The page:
The medieval Andalusian Sufi Ibn Arabi has hovered in the background of my reading for a while, chiefly through Peter Lamborn Wilson’s writing (his brilliant Shower of Stars began as a presentation for the Ibn Arabi Society in Berkeley). My reading of James Hillman and Robert Romanyshyn found more and more emphatic gestures in the direction of Henry Corbin’s Sufi studies; and these in turn pointed directly at Ibn Arabi. Tracking down this authoritative biography of this highly influential visionary became inevitable.

It’s a good biography: carefully researched, balanced, with respect for the subject that is never overblown through any veneration the author may nurture. Newcomers to Islamic history and thought like myself will inevitably be bamboozled by the parade of Arabic names. And while the Islamic tradition of writing the names of all who attended readings of specific texts on certain dates in the back of copies of these texts may be a boon of immense proportions for divining clear intellectual lineages and personal associations, the information thus furnished makes for the occasional stretch of tedium in as meticulous a work of history as this.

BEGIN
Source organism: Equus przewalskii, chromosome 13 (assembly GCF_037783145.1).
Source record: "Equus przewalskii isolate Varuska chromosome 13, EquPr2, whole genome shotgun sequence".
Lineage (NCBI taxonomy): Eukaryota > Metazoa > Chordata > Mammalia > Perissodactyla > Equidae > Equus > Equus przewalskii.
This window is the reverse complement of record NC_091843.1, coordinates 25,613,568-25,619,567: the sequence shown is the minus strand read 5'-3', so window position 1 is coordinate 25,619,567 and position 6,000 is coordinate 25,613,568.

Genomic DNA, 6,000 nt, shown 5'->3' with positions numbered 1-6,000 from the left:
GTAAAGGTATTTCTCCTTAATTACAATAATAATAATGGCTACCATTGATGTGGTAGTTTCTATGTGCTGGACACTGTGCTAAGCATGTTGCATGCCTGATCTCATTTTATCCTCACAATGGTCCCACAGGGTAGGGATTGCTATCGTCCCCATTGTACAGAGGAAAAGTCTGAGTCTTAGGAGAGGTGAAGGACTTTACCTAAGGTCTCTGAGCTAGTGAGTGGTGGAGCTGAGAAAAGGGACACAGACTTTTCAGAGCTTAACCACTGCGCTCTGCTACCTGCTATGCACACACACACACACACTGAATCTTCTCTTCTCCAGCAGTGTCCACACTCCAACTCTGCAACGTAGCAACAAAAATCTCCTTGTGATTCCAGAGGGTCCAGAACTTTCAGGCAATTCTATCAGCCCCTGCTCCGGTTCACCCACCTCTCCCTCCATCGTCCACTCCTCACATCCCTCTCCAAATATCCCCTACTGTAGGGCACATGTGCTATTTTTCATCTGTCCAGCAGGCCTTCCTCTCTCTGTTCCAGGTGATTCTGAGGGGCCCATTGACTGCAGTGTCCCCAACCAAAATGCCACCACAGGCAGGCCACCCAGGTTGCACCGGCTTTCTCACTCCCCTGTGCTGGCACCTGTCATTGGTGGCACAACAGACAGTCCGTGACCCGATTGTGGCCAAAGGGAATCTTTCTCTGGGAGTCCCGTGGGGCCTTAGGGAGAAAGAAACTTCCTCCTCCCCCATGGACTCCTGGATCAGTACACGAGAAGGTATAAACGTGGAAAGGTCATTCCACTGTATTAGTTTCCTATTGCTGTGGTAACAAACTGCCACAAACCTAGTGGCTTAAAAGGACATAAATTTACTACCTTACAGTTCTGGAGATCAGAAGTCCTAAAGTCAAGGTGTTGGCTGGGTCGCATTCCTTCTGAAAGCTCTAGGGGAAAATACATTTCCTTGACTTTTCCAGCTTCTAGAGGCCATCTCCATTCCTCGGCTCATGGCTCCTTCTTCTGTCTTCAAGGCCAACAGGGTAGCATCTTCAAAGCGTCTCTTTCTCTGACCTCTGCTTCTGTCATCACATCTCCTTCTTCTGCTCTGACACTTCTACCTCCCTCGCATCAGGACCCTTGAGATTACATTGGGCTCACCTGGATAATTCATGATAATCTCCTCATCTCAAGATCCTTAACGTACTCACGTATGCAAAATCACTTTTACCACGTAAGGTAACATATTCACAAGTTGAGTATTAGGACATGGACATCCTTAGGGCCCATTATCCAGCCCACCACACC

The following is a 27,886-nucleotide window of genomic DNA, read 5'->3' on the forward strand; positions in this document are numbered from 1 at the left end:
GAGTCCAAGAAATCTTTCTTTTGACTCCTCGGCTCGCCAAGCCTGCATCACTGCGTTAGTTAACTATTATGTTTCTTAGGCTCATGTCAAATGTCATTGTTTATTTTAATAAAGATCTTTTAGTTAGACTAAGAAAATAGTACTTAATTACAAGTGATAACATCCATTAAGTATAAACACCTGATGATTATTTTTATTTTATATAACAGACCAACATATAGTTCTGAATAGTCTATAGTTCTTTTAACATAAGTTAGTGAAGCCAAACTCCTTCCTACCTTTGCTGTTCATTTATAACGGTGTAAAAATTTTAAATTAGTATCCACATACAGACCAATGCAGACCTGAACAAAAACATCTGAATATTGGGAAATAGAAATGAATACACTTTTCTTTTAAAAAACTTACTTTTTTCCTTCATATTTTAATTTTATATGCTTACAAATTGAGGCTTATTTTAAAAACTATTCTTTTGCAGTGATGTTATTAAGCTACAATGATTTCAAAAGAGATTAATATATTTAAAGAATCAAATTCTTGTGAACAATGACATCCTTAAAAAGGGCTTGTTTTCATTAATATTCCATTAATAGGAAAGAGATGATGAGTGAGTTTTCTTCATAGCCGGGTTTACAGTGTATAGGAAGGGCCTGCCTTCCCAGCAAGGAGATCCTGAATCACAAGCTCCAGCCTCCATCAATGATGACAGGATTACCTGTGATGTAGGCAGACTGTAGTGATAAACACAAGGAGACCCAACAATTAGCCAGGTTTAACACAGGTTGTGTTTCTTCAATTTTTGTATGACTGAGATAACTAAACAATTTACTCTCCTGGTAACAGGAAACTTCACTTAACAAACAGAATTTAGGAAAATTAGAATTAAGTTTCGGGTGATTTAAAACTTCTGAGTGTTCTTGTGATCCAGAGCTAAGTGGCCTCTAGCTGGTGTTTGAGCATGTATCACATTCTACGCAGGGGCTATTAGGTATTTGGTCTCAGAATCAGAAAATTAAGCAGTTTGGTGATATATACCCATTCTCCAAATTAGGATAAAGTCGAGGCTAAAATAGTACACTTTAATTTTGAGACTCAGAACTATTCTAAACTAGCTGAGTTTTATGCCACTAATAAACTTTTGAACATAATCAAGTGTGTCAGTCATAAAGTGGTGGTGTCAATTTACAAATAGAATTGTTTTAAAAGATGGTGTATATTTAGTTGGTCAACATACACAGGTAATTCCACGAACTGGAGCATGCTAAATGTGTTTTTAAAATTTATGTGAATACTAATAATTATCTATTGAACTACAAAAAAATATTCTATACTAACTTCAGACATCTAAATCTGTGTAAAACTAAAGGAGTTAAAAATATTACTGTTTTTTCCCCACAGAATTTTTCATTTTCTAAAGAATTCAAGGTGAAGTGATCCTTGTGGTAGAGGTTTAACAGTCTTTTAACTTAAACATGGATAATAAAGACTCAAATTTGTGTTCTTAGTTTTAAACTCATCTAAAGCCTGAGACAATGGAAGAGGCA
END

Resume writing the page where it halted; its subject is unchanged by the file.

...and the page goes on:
Such attention to literal history may in one sense fly in the face of the “vertical”, timeless spirit of Ibn Arabi’s transhistorical mission, but this aspect is well represented by Corbin’s equally careful, but less literalist work, and Wilson’s anarchic meanderings. Here, the adherence to the linear details of Ibn Arabi’s passage through this world serves us in the way our own horizontal, worldly voyage should: as a container or vessel for the transcendant matters of the spirit. Ibn Arabi’s visionary experiences are so tremendous, so thoroughly marvellous, that the strong tracks that Abbas lays with her rigorous research are probably needed to keep this tome on course.

In all, not the most riveting read around. But anyone with an interest in esoteric religion and visionary consciousness should appreciate the efforts of Abbas in creating a solid point of reference for the life of this fascinating, edifying, and obviously important mystic.

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